Squash for dessert? This is how to eat your veggies! Fast, healthy, easy, low-calorie and gluten-free – perfect to round out holiday eating. Ingredients: 1 medium cooked spaghetti squash, 2 apples chopped or sliced, 3 eggs, 1/2 cup brown sugar (or sweetener of choice), 1 tsp vanilla, 1 tsp lemon juice, 1 Tbsp cinnamon, 1/2 tsp nutmeg, 1/3 cup raisins or dried cranberries. Preheat oven to 375ºF. Spray an 8×8” baking dish with cooking spray. Whisk eggs, brown sugar, vanilla, and lemon juice. Chop cold squash into rice-size pieces. Add squash, apples, raisins, cinnamon and nutmeg and mix well. Add mix and distribute evenly in dish. Bake on middle rack for 45-60 minutes. Drizzle with maple syrup, sprinkle with toasted nuts and serve with plain Greek yogurt. Adapted from Cara Lyon’s Sweet Spaghetti Squash Kugel with Apples and Raisins, carascravings.com.
Lisa Kehler, www.offyourplatenutrition.ca
When starting a new exercise program or upping the intensity of your current plan, don’t worry about what the scale says! – As your body adapts to the new demands placed on it, the volume of blood in your body can increase up to 1 1/2 litres — to carry more oxygen and nutrients to your muscles. Muscles that are being worked regularly respond by storing more glycogen and water, increasing their work capacity. If you are doing any work with weights, you will likely be adding lean muscle tissue — lean muscle is denser than body fat. Weight loss from decreasing body fat can be offset by these factors. Trust the tape, the mirror, and how your clothes fit. Slow and steady is the best way to get lasting results. Eating a balanced, clean and moderate diet, and exercising regularly (incorporating some form of strength training into your workouts) will yield the best results.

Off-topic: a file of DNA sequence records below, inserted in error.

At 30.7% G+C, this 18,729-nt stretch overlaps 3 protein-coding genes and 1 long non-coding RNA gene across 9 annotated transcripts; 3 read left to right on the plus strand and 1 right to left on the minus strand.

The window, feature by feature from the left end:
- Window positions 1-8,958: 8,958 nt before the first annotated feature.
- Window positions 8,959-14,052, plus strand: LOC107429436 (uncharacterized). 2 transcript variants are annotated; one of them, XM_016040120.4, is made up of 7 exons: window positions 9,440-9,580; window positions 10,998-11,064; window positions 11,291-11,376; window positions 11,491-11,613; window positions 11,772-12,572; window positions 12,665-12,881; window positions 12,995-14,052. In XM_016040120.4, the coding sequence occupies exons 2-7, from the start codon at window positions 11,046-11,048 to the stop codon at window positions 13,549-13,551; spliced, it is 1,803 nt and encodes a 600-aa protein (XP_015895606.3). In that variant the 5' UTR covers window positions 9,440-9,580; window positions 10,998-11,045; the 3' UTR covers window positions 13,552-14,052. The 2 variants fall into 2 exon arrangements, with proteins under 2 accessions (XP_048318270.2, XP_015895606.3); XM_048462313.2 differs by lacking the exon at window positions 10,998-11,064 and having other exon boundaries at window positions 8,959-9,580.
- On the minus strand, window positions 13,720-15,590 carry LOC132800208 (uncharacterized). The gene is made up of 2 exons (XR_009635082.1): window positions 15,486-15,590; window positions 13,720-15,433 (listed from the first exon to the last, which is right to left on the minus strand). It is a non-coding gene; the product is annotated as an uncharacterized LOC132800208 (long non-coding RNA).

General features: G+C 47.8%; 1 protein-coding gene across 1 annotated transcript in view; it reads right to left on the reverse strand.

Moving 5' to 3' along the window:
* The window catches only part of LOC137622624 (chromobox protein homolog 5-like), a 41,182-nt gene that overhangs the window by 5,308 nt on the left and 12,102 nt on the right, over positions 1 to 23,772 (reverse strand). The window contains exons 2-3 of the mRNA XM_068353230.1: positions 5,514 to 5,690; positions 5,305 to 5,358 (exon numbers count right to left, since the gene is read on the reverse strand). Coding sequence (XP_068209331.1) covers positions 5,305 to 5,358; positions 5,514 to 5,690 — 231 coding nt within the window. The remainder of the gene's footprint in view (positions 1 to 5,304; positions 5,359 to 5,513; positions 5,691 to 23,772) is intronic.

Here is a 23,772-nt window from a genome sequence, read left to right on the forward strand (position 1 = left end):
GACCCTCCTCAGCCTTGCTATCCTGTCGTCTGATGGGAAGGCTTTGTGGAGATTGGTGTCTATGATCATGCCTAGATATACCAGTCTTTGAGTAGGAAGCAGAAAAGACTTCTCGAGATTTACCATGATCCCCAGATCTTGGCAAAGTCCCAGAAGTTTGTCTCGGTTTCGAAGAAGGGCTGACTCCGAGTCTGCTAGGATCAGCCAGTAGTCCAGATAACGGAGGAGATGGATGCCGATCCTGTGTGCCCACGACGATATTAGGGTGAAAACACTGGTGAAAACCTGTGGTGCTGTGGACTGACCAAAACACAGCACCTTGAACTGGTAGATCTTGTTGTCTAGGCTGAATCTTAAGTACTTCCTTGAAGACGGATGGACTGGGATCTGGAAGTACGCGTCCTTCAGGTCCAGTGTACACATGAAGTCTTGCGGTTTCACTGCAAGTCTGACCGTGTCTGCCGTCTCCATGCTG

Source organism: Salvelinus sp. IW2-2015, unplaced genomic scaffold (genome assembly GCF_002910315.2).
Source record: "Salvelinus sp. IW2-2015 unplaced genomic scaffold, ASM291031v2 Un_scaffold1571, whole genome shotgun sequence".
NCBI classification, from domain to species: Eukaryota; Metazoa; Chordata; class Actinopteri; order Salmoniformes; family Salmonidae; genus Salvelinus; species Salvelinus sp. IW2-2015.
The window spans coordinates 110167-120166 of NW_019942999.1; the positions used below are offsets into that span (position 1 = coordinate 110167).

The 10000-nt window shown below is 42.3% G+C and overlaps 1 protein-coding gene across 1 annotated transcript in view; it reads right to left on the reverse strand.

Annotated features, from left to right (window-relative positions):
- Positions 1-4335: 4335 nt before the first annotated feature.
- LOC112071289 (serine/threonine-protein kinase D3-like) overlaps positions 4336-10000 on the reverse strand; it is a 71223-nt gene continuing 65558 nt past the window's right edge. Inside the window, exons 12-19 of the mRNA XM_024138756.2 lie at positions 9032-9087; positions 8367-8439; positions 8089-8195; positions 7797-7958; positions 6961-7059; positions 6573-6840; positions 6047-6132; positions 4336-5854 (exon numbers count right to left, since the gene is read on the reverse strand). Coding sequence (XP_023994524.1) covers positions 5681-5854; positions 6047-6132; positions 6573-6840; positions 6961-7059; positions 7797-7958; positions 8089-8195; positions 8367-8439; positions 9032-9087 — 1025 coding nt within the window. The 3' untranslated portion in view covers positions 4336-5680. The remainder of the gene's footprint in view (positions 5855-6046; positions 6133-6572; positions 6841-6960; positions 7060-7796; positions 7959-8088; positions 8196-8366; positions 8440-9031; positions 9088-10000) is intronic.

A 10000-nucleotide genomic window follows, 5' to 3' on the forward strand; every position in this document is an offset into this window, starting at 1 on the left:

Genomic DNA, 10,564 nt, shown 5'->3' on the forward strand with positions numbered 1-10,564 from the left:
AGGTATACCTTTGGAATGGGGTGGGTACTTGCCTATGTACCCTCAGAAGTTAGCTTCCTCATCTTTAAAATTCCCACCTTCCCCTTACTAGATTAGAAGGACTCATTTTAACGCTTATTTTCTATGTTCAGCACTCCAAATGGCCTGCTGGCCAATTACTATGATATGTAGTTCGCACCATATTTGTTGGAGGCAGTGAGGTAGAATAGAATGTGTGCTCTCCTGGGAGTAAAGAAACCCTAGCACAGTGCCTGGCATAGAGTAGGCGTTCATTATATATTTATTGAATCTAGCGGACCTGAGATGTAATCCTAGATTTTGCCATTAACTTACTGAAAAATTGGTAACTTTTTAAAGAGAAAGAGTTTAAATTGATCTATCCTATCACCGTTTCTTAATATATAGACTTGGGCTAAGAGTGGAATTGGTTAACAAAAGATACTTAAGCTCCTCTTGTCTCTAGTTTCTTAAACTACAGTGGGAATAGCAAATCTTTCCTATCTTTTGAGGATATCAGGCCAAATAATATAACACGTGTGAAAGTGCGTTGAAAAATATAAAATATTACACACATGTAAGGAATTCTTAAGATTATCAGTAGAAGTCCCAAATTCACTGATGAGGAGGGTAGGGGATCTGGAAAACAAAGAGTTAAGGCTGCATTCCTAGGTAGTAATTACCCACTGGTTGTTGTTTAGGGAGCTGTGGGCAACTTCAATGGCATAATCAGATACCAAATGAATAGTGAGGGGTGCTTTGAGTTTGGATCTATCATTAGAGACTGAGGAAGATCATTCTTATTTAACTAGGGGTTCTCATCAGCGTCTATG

Todd Dennis, www.NorthStrongFitness.com
Did you know that regular use of castor oil might stimulate and increase hair growth, reduce and prevent breakage, and condition and moisturize the hair and scalp? Castor oil is a humectant, meaning it attracts and retains moisture to the skin and hair. The antibacterial and anti-fungicidal properties of ricinoleic acid in castor oil protects the scalp against hair loss, while making hair stronger, smoother, and less frizzy. To use, dilute the castor oil with another oil (think argan, coconut, or sweet almond). Castor oil is very thick, which can make it hard to apply. Warm the oils and start with damp, but not wet hair. Massage your head with your fingertips using small, circular motions. Use your fingers to comb your hair; this helps distribute the oil. For best results, treat yourself to castor oil twice a week.